Automotive Industry: Manufacturing Incentives

Manufacturing incentive for the motoring industry: the one model of success

Introduction to the automotive landscape

South Africa’s automotive industry continues to follow a robust recovery despite the fact that 2022 was a year characterised by multinational and international economic headwinds.

According to the National Association of Automobile Manufacturers of South Africa (NAAMSA), South Africa’s new vehicle sales statistics, which are regarded as good indicators of the economy’s performance, show a year-on-year increase of 13.9% amid the despondency of global supply chain disruptions along with the impact of the devastating KwaZulu-Natal (KZN) floods, rising interest rates, elevated inflation, record-high fuel prices, as well as frequent load shedding.

Contribution of the automotive industry to the South African economy

According to NAAMSA’s latest media release, the automotive sector plays an instrumental role in South Africa’s economy by contributing 4.3% to South Africa’s gross domestic product (GDP) and it accounts for 17.3% of the country’s manufacturing output. South Africa has a well-established production base for products to be exported on a global scale with vehicle exports yielding an increase of 17,9% in 2022 compared to the previous year. The automotive manufacturing segment improves the country’s unemployment crisis and makes an essential contribution to the upliftment of society. NAAMSA also notes that the automotive sector currently employs approximately 110 000 people across various tiers of activity. In combination  with its strong multiplier effect, it is responsible for 457 000 jobs across the economy’s formal sector.

The automotive sector has a key role to play in localisation which could lead to increased resilience of local supply chains by reducing their dependency on foreign suppliers, which makes these stakeholders less vulnerable to global supply chain challenges.

Need for incentives in this sector

The automotive industry continues to be a significant focus of industrialisation efforts; consequently, continued support is vital to help revitalise and restore supply chain disruptions. The automotive industry requires government assistance to meet the South African Automotive Masterplan (SAAM) objectives of doubling its annual production and increasing localisation from 39% to 60% by 2035. According to the 2021/2022 Department of Trade, Industry and Competition (dtic) annual report, the automotive master plan attracted an estimated R70 billion in investments and the dtic disbursed an allocated R4.4 billion to beneficiaries in the automotive, black industrialist and agro-processing sectors.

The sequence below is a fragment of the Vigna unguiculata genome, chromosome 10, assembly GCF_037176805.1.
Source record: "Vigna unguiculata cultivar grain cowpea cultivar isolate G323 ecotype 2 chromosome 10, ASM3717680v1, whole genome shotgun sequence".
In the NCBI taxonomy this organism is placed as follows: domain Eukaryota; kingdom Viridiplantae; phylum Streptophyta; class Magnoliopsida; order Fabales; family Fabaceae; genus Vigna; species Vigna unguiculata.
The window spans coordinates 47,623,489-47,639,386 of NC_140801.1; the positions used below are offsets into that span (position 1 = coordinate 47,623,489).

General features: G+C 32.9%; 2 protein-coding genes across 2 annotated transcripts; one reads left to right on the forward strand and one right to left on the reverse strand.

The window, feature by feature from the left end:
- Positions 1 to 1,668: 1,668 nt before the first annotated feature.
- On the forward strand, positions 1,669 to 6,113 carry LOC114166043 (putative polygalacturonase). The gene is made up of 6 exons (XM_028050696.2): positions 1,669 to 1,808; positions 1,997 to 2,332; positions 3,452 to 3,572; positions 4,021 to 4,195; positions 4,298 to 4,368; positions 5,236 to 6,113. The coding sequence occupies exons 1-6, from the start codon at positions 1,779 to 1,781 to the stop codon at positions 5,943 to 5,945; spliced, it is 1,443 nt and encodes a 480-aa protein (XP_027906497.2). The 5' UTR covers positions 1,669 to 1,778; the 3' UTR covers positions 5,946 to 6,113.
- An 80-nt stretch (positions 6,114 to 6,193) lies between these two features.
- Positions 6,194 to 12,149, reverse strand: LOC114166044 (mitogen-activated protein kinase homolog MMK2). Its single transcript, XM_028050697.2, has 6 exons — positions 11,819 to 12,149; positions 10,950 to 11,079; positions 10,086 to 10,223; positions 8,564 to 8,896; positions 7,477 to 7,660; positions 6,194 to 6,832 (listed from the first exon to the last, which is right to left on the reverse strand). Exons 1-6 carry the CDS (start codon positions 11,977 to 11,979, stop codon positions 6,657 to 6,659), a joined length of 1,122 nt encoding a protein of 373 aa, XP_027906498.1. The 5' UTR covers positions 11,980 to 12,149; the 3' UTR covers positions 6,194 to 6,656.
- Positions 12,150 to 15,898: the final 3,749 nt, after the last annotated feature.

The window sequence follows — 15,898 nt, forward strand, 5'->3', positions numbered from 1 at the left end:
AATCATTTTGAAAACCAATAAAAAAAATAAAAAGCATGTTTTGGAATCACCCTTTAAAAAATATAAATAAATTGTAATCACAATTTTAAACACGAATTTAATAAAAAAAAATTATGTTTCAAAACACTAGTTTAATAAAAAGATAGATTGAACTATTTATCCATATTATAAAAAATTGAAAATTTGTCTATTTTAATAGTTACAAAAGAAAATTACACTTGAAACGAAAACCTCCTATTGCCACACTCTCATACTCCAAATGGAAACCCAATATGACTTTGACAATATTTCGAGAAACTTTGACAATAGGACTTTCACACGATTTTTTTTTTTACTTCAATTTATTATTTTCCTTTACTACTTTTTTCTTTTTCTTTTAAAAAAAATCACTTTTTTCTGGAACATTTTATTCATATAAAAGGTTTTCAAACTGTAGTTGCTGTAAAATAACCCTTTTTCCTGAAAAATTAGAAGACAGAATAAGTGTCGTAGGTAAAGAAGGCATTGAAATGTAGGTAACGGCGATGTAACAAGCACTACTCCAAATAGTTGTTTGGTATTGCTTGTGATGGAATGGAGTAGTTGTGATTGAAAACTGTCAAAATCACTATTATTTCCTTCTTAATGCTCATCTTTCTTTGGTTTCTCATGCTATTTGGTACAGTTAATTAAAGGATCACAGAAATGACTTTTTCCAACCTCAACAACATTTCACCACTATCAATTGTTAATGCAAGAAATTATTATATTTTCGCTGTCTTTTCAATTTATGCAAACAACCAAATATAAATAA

Incentives in the form of cash grants and import duty rebates are able to materially offset the large upfront investments required by manufacturing facilities to mitigate risks and/or to reduce future operating costs, thus lowering the cost of doing business. The automotive sector is one of the largest manufacturing sectors in the country’s economy and a key player in South Africa’s industrialisation landscape. Therefore, it is important for government to provide continued support to the industry and its broader value chain to ensure ongoing growth of this sector.

Overview of Automotive Investment Scheme (AIS)

The automotive sector is a coordinated effort between Government, industry bodies (such as NAAMSA and NAACAM), original equipment manufacturers (OEMs) and component manufacturers; it is the one manufacturing sector which still shows signs of life. This achievement is mainly supported by the success of the manufacturing incentive, Automotive Investment Scheme (AIS) administered by the dtic.

The South African government continues to provide support for an incentive programme aimed at achieving key industry objectives and targets outlined in SAAM. The AIS is one of South Africa’s long-term plans to grow and develop the automotive industry by 2035 by boosting local vehicle production output, local procurement, employment creation, transformation, value addition, and export promotion through investment into new, upgraded and expanded automotive production facilities in the country.